In a sense, I think that The Goonies is a film about our connectivity to the past and the places we live. The material culture (things) we leave behind for those who come after us can still have an impact. And we are connected to the past through those things.
In their boredom, the group goes up to the attic. There they discover those electric glass ball things, and a bunch of old junk - including a map. Mike recalls the story of One Eyed Willy, a pirate who sailed the seas looting until he was trapped by the British. It was said that he had a whole boatload of treasure somewhere in the caves along the coast. Mikey and his friends decide to go on one last “Goonie” adventure. They tie Brand up, and take off. “I’m going to hit you so hard, when you wake up your clothes will be out of style!” Brand yells out the door as they leave. Using the map, the doubloon, and some really bad green screen/rear projection, they discover that the secret entrance might be located in an old restaurant. Once inside, they meet the Fratellis. After having a glass of water, and encountering an “it” the boys are kicked out. They didn’t hide their bikes very well because Brand caught up with them. And so did the girls (from a scene I didn’t mention) Andy and Stef.
The ship itself (an homage to the ship in Captain Blood (1935) which happened to be the movie Sloth was watching earlier) is still in tact. A feat in itself since it's been resting, water logged, in a cave since the 17th century. The kids climb aboard in search of Willy's treasure. Stef asks Mikey "where is the treasure," to which he replies "this whole ship is a treasure." Perhaps this statement relates to an ideal instilled by his father. The importance of the preservation of the past.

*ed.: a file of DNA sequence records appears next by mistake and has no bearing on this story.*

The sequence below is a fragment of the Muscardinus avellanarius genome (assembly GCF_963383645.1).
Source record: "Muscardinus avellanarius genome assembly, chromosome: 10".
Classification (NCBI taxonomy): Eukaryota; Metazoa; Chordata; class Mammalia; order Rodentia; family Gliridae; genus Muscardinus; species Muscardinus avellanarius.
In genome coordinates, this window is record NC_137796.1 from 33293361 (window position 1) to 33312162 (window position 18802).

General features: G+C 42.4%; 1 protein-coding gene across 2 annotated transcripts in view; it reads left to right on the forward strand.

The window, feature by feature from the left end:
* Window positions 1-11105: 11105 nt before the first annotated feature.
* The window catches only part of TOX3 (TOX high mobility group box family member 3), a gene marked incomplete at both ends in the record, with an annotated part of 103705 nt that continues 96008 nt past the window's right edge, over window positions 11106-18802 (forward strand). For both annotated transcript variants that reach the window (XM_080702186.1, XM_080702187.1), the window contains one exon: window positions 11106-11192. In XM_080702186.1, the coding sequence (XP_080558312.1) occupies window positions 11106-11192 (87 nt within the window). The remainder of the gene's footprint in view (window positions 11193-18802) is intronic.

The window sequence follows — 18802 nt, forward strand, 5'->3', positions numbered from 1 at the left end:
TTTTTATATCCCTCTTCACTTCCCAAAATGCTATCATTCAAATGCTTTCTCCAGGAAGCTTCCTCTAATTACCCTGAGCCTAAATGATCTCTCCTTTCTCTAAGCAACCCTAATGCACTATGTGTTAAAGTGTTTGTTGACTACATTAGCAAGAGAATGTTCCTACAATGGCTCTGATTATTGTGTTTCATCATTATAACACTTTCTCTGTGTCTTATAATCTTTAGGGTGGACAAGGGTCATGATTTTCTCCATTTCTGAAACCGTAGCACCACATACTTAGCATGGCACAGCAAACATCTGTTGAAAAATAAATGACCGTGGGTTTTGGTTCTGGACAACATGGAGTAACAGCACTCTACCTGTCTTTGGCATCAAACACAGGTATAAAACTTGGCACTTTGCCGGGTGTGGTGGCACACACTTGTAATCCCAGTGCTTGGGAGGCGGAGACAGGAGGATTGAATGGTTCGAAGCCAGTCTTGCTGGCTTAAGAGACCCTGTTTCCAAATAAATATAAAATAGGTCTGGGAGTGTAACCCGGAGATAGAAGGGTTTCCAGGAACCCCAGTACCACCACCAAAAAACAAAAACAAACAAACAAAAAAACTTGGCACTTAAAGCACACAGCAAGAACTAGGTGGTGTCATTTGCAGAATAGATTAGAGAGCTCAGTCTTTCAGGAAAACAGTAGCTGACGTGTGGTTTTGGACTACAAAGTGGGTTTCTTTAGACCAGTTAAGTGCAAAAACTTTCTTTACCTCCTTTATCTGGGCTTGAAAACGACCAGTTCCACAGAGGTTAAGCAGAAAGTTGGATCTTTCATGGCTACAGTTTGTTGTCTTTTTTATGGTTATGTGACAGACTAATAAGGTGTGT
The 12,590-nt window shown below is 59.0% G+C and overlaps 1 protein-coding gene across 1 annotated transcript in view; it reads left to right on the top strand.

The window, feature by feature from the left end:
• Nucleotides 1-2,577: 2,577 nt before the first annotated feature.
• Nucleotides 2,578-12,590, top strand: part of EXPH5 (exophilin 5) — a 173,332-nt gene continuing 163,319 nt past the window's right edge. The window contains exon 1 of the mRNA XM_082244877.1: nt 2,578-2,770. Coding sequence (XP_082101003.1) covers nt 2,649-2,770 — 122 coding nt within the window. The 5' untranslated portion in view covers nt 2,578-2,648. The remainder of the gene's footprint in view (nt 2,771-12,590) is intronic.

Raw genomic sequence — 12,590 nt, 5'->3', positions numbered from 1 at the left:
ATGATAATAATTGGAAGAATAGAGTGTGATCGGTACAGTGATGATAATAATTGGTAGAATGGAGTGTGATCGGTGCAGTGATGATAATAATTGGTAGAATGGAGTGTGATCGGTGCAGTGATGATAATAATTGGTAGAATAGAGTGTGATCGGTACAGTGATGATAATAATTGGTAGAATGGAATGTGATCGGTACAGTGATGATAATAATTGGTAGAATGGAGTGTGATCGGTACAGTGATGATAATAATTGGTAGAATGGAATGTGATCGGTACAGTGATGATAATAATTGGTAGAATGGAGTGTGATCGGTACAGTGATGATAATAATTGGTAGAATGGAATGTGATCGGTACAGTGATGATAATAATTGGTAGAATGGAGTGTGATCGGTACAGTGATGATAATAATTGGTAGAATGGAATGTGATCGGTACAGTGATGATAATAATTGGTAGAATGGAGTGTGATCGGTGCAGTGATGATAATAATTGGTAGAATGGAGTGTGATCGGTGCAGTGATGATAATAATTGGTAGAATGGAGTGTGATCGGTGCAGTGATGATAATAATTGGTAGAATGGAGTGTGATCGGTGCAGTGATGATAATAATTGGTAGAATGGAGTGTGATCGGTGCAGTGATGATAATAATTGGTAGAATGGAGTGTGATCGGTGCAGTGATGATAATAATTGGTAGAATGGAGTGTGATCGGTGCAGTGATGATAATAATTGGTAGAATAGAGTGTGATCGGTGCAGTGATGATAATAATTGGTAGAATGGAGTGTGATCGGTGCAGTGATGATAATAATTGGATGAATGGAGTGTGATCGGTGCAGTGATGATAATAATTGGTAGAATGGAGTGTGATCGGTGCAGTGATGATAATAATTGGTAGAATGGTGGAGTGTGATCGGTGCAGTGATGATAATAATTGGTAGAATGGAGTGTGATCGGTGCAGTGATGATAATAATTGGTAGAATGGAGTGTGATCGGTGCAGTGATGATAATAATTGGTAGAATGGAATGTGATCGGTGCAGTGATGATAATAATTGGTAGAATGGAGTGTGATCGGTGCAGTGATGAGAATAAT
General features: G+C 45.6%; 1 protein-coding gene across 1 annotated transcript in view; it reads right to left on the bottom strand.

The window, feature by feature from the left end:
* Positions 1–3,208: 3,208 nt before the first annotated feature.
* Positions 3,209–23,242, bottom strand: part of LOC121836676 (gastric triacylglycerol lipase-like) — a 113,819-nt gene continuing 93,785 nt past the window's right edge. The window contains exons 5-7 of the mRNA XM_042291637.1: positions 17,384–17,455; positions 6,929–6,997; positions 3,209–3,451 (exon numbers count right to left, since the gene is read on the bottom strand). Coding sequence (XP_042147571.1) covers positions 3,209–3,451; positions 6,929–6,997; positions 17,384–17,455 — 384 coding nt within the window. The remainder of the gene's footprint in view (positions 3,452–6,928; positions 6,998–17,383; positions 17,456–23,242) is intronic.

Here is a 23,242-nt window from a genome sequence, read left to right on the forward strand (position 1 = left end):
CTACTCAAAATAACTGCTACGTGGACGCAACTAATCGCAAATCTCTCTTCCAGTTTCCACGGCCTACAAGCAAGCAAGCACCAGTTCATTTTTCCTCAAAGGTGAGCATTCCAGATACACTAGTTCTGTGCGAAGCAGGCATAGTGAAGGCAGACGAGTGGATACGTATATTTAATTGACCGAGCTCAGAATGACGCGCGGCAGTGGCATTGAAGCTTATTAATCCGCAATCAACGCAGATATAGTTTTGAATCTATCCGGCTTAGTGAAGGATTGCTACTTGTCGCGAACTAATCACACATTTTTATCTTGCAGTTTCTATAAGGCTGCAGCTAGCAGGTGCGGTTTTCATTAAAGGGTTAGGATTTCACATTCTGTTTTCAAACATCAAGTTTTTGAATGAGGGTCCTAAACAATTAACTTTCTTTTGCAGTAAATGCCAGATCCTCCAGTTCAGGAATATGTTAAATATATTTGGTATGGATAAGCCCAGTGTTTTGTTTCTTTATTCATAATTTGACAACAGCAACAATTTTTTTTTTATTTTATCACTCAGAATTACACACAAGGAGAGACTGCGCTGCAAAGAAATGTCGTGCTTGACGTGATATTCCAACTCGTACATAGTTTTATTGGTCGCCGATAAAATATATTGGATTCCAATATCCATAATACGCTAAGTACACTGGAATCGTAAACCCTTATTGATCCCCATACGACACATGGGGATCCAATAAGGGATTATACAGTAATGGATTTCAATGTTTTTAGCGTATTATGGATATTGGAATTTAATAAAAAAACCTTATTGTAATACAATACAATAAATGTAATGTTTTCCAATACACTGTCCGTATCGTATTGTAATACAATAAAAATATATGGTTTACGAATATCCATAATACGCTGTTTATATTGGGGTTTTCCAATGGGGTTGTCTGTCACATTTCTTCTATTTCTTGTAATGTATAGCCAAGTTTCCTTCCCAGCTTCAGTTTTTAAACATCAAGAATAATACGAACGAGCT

While the rest of the group is solely in this adventure for monetary gain, Mikey is looking to complete a story. To justify a folk tale told to him by his father. He is one of the only characters that believes the story to be true from the very beginning of the film. In discovering the ship, Mikey has already found closure. Once they find the secret room with all the treasure, they grab as much as they can. The only problem is they're caught by the Fratellis. Not to worry, Chunk, or should I say Captain Chunk, is there to save them with the help of his new friend Sloth. The group escapes, but they lose all the loot they had gathered. While making their way along the beach they're picked up by the police. Their parents show up, with hugs and pizzas.
Troy's father takes advantage of the group's gathering to have Mr. Walsh sign those papers. But all is not lost, Mikey happened to put some jewels in his marble bag, a fair exchange. They can use the jewels to pay off the debt. Mr. Walsh rips up the paper and everyone cheers. But what about that ship? Willy makes one more voyage out to sea.
Ironically, the character who is most involved in the preservation of the past, Mr. Walsh, inadvertently does nothing to preserve it. He stores artifacts in his attic, and he uses jewels to pay off a loan. In light of family circumstances, his professional code of ethics has been set aside. Or maybe marine salvage laws apply, so it doesn't matter. Either way, we can't be too mad at Mr. Walsh. At least he took the time to keep those items in the attic. The "rejects" from the museum found a place in his home.
One thing I think we can take away from this film is that no matter where you live, someone has been there before. And their story - their culture - influences you.
All photos are screenshots from the 2001 Warner Bros DVD release of The Goonies.